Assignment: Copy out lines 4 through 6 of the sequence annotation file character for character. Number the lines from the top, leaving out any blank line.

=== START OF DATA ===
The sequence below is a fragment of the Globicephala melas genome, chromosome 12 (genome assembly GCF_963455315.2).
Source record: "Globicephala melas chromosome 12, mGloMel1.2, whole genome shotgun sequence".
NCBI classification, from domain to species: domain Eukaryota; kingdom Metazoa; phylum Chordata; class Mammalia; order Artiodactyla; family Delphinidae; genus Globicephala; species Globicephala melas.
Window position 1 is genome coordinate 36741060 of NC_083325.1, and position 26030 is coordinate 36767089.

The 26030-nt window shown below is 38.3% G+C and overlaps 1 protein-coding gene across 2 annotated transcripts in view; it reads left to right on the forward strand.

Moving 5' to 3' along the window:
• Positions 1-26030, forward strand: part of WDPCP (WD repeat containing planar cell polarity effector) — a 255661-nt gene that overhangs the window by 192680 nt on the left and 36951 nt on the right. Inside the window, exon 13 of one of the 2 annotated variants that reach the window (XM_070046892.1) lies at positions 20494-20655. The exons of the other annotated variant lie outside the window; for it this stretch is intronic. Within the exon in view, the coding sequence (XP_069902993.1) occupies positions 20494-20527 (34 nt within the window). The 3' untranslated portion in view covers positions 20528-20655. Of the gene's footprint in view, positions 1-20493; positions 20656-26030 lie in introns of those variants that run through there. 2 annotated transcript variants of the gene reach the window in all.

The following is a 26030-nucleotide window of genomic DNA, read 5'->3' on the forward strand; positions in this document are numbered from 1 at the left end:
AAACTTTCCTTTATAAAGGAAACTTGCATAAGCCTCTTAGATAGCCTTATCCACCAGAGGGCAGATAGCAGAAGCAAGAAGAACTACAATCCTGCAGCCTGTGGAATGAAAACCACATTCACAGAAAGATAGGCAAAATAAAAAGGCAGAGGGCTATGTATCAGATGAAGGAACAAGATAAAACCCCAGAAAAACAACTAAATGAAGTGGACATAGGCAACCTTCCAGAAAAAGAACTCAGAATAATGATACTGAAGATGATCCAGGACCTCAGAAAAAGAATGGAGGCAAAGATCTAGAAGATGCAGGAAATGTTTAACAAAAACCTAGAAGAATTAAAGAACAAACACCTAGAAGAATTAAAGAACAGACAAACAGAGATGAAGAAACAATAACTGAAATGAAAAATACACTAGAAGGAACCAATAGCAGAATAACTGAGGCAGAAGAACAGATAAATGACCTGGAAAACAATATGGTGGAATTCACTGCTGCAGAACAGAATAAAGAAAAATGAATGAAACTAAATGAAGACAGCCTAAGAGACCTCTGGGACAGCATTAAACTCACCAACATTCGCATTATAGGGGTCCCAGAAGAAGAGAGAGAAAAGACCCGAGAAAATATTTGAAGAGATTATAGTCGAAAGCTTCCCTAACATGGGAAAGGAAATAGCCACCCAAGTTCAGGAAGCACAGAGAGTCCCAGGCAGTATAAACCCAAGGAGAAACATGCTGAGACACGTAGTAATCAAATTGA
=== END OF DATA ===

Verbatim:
Window position 1 is genome coordinate 36741060 of NC_083325.1, and position 26030 is coordinate 36767089.

The 26030-nt window shown below is 38.3% G+C and overlaps 1 protein-coding gene across 2 annotated transcripts in view; it reads left to right on the forward strand.

Moving 5' to 3' along the window: